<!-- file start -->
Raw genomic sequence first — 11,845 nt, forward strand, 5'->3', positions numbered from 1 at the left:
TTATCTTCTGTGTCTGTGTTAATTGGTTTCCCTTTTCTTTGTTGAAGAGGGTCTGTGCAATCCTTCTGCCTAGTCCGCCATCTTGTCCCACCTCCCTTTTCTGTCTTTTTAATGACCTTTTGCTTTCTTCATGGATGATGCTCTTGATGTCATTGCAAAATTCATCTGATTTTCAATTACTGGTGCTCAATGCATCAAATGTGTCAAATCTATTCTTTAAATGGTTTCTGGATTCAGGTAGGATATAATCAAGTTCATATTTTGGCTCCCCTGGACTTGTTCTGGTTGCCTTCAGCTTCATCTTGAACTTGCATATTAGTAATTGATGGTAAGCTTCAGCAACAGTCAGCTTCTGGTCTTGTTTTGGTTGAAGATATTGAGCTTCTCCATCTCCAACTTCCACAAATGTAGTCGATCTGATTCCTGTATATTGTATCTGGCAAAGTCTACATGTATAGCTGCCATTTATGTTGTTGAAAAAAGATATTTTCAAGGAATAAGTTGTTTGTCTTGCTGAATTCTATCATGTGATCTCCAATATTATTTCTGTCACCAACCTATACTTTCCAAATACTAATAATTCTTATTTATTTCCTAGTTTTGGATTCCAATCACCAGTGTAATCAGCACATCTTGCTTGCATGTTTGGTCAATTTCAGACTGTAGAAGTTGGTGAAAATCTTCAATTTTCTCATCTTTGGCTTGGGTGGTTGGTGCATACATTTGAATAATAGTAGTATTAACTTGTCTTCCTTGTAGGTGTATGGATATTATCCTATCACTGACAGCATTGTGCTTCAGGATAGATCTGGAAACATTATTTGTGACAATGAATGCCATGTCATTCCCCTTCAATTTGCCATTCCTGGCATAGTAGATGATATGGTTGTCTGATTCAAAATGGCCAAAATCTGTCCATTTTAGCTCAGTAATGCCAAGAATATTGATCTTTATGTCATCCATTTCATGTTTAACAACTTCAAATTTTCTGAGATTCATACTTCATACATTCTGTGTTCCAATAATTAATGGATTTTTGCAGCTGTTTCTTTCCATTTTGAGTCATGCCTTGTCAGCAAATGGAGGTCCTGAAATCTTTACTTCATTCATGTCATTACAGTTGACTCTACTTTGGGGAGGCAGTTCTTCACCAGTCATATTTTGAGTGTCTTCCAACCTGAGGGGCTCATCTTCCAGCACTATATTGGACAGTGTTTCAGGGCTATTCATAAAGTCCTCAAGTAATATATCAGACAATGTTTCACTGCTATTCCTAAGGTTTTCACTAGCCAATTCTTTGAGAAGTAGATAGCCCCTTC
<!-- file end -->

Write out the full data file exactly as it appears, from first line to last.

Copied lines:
Raw genomic sequence first — 11,845 nt, forward strand, 5'->3', positions numbered from 1 at the left:
TTATCTTCTGTGTCTGTGTTAATTGGTTTCCCTTTTCTTTGTTGAAGAGGGTCTGTGCAATCCTTCTGCCTAGTCCGCCATCTTGTCCCACCTCCCTTTTCTGTCTTTTTAATGACCTTTTGCTTTCTTCATGGATGATGCTCTTGATGTCATTGCAAAATTCATCTGATTTTCAATTACTGGTGCTCAATGCATCAAATGTGTCAAATCTATTCTTTAAATGGTTTCTGGATTCAGGTAGGATATAATCAAGTTCATATTTTGGCTCCCCTGGACTTGTTCTGGTTGCCTTCAGCTTCATCTTGAACTTGCATATTAGTAATTGATGGTAAGCTTCAGCAACAGTCAGCTTCTGGTCTTGTTTTGGTTGAAGATATTGAGCTTCTCCATCTCCAACTTCCACAAATGTAGTCGATCTGATTCCTGTATATTGTATCTGGCAAAGTCTACATGTATAGCTGCCATTTATGTTGTTGAAAAAAGATATTTTCAAGGAATAAGTTGTTTGTCTTGCTGAATTCTATCATGTGATCTCCAATATTATTTCTGTCACCAACCTATACTTTCCAAATACTAATAATTCTTATTTATTTCCTAGTTTTGGATTCCAATCACCAGTGTAATCAGCACATCTTGCTTGCATGTTTGGTCAATTTCAGACTGTAGAAGTTGGTGAAAATCTTCAATTTTCTCATCTTTGGCTTGGGTGGTTGGTGCATACATTTGAATAATAGTAGTATTAACTTGTCTTCCTTGTAGGTGTATGGATATTATCCTATCACTGACAGCATTGTGCTTCAGGATAGATCTGGAAACATTATTTGTGACAATGAATGCCATGTCATTCCCCTTCAATTTGCCATTCCTGGCATAGTAGATGATATGGTTGTCTGATTCAAAATGGCCAAAATCTGTCCATTTTAGCTCAGTAATGCCAAGAATATTGATCTTTATGTCATCCATTTCATGTTTAACAACTTCAAATTTTCTGAGATTCATACTTCATACATTCTGTGTTCCAATAATTAATGGATTTTTGCAGCTGTTTCTTTCCATTTTGAGTCATGCCTTGTCAGCAAATGGAGGTCCTGAAATCTTTACTTCATTCATGTCATTACAGTTGACTCTACTTTGGGGAGGCAGTTCTTCACCAGTCATATTTTGAGTGTCTTCCAACCTGAGGGGCTCATCTTCCAGCACTATATTGGACAGTGTTTCAGGGCTATTCATAAAGTCCTCAAGTAATATATCAGACAATGTTTCACTGCTATTCCTAAGGTTTTCACTAGCCAATTCTTTGAGAAGTAGATAGCCCCTTC